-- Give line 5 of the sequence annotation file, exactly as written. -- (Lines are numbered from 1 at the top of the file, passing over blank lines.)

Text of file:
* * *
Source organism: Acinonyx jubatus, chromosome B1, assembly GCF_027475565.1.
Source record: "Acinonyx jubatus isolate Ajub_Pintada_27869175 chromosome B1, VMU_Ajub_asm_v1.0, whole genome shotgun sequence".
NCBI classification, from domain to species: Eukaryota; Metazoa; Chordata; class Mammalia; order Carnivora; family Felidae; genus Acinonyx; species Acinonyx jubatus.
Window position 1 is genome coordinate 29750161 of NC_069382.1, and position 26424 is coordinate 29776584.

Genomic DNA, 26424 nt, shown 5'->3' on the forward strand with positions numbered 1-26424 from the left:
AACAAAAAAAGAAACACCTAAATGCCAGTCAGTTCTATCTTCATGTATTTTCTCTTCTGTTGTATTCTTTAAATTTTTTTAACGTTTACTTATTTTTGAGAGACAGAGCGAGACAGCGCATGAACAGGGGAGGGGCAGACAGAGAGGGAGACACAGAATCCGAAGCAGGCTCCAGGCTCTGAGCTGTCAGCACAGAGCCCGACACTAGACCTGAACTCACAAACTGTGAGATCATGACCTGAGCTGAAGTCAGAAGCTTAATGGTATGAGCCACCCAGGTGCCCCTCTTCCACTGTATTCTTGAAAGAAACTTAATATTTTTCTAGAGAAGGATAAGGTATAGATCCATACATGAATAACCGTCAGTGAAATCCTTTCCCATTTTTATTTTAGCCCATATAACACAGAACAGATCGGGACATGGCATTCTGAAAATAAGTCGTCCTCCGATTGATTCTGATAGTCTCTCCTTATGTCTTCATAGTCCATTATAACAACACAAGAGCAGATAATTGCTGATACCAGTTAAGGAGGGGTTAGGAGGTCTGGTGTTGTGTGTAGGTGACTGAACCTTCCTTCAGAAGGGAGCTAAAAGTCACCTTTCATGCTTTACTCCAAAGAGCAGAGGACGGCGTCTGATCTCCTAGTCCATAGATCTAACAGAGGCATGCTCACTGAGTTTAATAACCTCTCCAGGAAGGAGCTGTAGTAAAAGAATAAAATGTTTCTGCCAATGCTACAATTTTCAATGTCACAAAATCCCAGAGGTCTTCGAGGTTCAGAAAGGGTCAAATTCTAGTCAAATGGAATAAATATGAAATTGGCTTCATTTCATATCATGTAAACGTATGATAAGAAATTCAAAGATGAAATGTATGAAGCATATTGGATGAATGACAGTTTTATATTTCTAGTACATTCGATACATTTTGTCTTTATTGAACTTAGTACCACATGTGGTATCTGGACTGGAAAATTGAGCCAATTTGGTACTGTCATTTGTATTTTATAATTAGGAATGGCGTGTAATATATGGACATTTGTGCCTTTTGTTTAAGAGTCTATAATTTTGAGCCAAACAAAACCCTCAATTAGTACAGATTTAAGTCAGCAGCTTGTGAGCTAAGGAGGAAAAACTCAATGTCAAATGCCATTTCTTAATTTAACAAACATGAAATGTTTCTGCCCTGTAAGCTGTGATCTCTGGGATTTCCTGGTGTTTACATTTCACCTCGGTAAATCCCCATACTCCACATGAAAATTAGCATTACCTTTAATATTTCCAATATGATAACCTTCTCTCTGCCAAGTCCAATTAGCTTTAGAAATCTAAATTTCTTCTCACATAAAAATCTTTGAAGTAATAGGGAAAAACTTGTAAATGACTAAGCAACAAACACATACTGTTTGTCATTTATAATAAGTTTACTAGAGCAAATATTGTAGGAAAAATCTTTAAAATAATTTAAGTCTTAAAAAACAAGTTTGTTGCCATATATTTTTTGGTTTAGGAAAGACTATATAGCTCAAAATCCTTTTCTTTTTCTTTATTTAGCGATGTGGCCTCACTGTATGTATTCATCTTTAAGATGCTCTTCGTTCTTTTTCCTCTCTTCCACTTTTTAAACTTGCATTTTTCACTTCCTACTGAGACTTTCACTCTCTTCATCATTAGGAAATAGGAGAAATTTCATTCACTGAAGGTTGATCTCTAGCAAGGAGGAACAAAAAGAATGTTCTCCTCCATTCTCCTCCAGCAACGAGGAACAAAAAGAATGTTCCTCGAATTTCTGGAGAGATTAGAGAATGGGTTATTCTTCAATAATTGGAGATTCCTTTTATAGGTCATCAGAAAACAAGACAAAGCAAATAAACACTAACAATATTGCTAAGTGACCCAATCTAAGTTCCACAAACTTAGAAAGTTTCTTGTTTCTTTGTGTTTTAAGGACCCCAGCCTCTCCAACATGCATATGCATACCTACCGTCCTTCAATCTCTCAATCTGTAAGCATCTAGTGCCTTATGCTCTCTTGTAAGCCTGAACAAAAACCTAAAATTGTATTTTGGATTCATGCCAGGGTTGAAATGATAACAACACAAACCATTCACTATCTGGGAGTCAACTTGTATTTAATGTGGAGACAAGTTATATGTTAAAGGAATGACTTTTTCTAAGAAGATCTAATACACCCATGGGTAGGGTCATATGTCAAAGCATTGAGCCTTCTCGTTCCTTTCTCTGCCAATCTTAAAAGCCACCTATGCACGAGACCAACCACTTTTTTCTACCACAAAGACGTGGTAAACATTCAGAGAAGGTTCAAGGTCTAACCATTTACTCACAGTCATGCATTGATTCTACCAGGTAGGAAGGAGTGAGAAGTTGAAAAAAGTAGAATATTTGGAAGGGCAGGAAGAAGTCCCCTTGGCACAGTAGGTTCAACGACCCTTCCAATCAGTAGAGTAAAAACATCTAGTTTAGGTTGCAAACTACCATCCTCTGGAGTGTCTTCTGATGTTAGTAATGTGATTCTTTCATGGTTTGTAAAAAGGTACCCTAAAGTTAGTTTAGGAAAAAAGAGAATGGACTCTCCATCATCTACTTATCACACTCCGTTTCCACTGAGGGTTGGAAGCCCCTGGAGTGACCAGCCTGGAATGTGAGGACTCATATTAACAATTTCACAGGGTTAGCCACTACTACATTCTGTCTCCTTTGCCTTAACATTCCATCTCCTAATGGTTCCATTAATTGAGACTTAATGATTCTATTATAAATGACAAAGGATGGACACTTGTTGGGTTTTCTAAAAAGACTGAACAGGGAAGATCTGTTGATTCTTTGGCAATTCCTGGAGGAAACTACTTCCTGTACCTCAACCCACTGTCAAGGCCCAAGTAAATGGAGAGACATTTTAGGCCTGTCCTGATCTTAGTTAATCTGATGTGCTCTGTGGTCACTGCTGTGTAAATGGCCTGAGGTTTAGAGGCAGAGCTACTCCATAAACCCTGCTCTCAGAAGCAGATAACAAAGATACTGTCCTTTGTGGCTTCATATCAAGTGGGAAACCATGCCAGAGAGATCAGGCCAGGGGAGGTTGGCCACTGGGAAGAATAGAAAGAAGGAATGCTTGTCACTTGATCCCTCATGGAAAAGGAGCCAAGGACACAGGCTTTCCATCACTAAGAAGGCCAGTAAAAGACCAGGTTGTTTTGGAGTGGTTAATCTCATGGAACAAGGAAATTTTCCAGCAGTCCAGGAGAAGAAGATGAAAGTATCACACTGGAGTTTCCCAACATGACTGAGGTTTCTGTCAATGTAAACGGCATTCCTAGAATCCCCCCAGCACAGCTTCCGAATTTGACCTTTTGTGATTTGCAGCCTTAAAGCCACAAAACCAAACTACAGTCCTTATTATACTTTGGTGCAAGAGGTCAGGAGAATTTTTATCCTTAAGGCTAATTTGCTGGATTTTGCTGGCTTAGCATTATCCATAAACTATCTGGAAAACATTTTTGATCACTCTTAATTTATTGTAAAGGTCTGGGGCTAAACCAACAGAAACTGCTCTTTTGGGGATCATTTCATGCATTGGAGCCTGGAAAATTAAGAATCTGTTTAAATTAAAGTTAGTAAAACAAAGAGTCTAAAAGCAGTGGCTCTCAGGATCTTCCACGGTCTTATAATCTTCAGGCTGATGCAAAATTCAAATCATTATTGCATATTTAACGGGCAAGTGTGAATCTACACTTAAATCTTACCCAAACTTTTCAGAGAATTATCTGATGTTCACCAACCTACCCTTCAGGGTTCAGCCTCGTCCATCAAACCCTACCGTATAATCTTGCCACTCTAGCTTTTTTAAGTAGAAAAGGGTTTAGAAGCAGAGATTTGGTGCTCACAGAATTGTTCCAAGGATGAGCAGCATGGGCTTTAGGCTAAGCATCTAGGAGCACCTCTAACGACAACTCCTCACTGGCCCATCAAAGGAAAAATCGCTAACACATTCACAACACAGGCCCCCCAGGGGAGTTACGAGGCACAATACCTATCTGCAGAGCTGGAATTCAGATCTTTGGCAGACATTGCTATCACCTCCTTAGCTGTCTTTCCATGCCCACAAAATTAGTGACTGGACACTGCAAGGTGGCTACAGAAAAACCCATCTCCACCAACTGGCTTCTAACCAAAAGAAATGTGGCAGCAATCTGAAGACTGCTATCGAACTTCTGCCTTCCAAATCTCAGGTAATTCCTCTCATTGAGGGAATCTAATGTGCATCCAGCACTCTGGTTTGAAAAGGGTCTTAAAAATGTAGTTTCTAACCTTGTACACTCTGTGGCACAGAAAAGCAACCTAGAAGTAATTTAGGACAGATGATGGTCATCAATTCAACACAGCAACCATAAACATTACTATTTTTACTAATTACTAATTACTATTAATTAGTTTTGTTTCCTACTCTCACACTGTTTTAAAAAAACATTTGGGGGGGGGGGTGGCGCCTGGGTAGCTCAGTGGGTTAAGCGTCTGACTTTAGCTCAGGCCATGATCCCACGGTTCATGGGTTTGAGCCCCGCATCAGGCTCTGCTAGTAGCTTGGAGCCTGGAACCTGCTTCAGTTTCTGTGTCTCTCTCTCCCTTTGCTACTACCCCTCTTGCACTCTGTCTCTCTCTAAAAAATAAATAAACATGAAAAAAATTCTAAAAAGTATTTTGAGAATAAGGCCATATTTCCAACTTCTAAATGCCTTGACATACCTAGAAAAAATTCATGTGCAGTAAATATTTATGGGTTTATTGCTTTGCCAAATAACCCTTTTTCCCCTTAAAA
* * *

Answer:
Genomic DNA, 26424 nt, shown 5'->3' on the forward strand with positions numbered 1-26424 from the left: